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The Irish have emphasized forcing turnovers this year. Such a party line is an inevitable mantra following a season when the defense created only 14 takeaways. It became even more a pertinent point when three turnovers were the primary difference in Notre Dame’s 38-18 victory at Michigan State on Saturday.

“We’ve got smart players, we need to play smart,” Irish coach Brian Kelly said Tuesday. “Part of it is not giving up big plays and taking the football away. We can do that.”

Indeed, Notre Dame can. And thus far this season, it has. Nine turnovers in four games is nothing to scoff at. But is it simply a convenient data point easily explaining the defense’s improvement, especially with Shaun Crawford’s savvy play against the Spartans serving as a tangible example?

No. It is more than that.

Earlier in the same answer as the above quote, Kelly used a phrase few would have expected to apply to the Irish defense this season. He used it in something of a conditional context, but it was there all the same.

“This is not by coincidence,” Kelly said. “This is about crafting the tenets of playing the kind of defense necessary to be a championship football team.”

The last time Notre Dame had a championship-level football team, the defense provided the backbone. 2012’s unit led the nation in scoring defense in the regular season. It was, quite frankly, the reason the Irish made it to the national championship game.

Of Notre Dame’s four interceptions already this season, undoubtedly the most-dramatic was sophomore cornerback Julian Love’s takeaway returned 59 yards for a touchdown in the Irish victory at Michigan State. (AP Photo/Al Goldis)

To date, Notre Dame’s 2017 defense is performing comparably with that modern standard of 2012, even if the scoring statistics are not as headline-worthy.

Before closing this window and claiming this space has lost all its marbles, allow for an explanation.

There are four ways for an offense to get the ball back:

1) A kickoff from a score, a sure sign the defense failed.
2) A turnover on downs, something rather situationally-driven as much as anything else.
3) A punt, a sign the defense succeeded.
4) A turnover, a sign the defense succeeded and provided improved field position in doing so.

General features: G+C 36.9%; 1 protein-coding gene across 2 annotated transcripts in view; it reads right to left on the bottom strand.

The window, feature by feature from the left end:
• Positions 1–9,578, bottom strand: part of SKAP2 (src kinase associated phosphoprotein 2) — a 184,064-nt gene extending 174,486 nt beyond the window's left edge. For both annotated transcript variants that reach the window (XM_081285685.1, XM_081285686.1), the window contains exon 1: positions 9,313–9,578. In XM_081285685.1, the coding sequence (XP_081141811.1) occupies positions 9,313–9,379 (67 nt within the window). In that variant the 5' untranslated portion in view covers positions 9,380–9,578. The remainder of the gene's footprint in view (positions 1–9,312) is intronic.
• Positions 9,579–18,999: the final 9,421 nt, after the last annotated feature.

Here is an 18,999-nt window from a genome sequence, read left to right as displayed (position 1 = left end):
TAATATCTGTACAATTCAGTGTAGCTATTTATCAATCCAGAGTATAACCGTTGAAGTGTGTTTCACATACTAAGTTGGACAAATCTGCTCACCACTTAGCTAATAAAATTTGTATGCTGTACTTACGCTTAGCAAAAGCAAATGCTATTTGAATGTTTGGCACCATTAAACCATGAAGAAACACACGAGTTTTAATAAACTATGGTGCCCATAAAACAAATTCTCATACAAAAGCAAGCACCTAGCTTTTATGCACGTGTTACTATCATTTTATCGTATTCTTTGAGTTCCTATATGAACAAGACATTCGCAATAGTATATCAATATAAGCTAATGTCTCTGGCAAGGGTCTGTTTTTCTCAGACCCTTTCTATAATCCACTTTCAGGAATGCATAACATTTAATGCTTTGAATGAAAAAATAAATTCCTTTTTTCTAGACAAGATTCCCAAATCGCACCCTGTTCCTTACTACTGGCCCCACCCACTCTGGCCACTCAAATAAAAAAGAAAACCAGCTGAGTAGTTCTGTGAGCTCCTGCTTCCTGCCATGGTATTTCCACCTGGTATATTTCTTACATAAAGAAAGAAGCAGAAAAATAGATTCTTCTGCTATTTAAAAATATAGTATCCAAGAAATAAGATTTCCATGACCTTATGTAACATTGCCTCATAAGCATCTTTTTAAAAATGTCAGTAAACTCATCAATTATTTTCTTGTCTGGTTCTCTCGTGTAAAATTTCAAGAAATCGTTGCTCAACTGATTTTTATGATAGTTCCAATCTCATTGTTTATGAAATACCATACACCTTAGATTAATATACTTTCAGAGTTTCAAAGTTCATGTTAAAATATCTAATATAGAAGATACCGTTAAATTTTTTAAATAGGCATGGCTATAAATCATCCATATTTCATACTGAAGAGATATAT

Aside from that second category because, again, it is determined by an array of factors including score, time, field position, etc., not all necessarily reflecting the defense’s performance, then those categories can break into three defensive results:

1) Scoring opportunities, including missed field goals. Why include those? No defensive coordinator relishes seeing the opposing placekicker on the field. It is simply preferable to seeing a receiver with the ball in the end zone.
2) Punts.
3) Turnovers.

In 2012, Notre Dame’s defense forced a turnover on 16.2 percent of the opposing possessions while allowing a scoring opportunity on 28.2 percent of them.

This year, the Irish have forced nine turnovers on 54 opposing possessions, a turnover rate of 16.7 percent. Only 29.6 percent of opposing possessions have resulted in scoring opportunities.

That turnover rate is the highest of Kelly’s tenure at Notre Dame. The scoring opportunity percentage is bested by only 2012, with the next-closest coming in Kelly’s 2010 debut season in South Bend at 31.3 percent.

(The eight-plus point difference between 2012’s regular season points allowed per game [10.3 in the regular season] and 2017’s thus far [18.5] is easily explained by looking at possessions. Entering this season, Irish offensive coordinator Chip Long was expected to increase the tempo. That uptick has resulted in a 23.6 percent increase in total possessions compared to 2012’s rate and a 13.3 percent increase from just a season ago.)

Junior cornerback Shaun Crawford’s forced and recovered fumble in the end zone preventing a Spartans touchdown underscored an Irish focal point this season. (AP Photo/Al Goldis)